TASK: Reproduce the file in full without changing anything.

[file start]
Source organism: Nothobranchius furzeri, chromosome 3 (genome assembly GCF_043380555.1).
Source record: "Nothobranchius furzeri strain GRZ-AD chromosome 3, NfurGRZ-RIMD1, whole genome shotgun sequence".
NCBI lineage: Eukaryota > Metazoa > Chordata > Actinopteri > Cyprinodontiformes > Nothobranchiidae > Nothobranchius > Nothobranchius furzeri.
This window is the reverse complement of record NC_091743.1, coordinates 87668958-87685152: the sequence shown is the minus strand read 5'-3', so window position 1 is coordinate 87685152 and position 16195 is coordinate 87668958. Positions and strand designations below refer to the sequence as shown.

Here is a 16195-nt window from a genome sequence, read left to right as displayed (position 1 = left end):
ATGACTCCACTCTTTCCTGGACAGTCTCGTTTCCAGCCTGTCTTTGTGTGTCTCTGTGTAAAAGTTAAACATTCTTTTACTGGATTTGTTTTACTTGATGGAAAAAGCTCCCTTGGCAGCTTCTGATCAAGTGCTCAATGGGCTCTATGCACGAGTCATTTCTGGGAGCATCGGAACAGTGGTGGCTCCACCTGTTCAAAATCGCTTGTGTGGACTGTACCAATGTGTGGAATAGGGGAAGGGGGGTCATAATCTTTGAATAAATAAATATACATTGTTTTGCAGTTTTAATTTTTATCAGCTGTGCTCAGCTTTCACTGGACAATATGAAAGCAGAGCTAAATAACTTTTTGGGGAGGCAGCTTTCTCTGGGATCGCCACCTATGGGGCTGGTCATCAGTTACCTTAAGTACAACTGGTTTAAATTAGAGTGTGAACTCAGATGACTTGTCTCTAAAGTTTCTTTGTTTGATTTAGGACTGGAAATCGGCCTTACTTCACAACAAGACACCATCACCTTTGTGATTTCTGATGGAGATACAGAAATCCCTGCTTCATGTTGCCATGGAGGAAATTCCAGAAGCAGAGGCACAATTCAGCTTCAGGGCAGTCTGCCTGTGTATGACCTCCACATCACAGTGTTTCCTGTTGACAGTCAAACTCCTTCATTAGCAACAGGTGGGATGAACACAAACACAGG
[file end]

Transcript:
Source organism: Nothobranchius furzeri, chromosome 3 (genome assembly GCF_043380555.1).
Source record: "Nothobranchius furzeri strain GRZ-AD chromosome 3, NfurGRZ-RIMD1, whole genome shotgun sequence".
NCBI lineage: Eukaryota > Metazoa > Chordata > Actinopteri > Cyprinodontiformes > Nothobranchiidae > Nothobranchius > Nothobranchius furzeri.
This window is the reverse complement of record NC_091743.1, coordinates 87668958-87685152: the sequence shown is the minus strand read 5'-3', so window position 1 is coordinate 87685152 and position 16195 is coordinate 87668958. Positions and strand designations below refer to the sequence as shown.

Here is a 16195-nt window from a genome sequence, read left to right as displayed (position 1 = left end):
ATGACTCCACTCTTTCCTGGACAGTCTCGTTTCCAGCCTGTCTTTGTGTGTCTCTGTGTAAAAGTTAAACATTCTTTTACTGGATTTGTTTTACTTGATGGAAAAAGCTCCCTTGGCAGCTTCTGATCAAGTGCTCAATGGGCTCTATGCACGAGTCATTTCTGGGAGCATCGGAACAGTGGTGGCTCCACCTGTTCAAAATCGCTTGTGTGGACTGTACCAATGTGTGGAATAGGGGAAGGGGGGTCATAATCTTTGAATAAATAAATATACATTGTTTTGCAGTTTTAATTTTTATCAGCTGTGCTCAGCTTTCACTGGACAATATGAAAGCAGAGCTAAATAACTTTTTGGGGAGGCAGCTTTCTCTGGGATCGCCACCTATGGGGCTGGTCATCAGTTACCTTAAGTACAACTGGTTTAAATTAGAGTGTGAACTCAGATGACTTGTCTCTAAAGTTTCTTTGTTTGATTTAGGACTGGAAATCGGCCTTACTTCACAACAAGACACCATCACCTTTGTGATTTCTGATGGAGATACAGAAATCCCTGCTTCATGTTGCCATGGAGGAAATTCCAGAAGCAGAGGCACAATTCAGCTTCAGGGCAGTCTGCCTGTGTATGACCTCCACATCACAGTGTTTCCTGTTGACAGTCAAACTCCTTCATTAGCAACAGGTGGGATGAACACAAACACAGG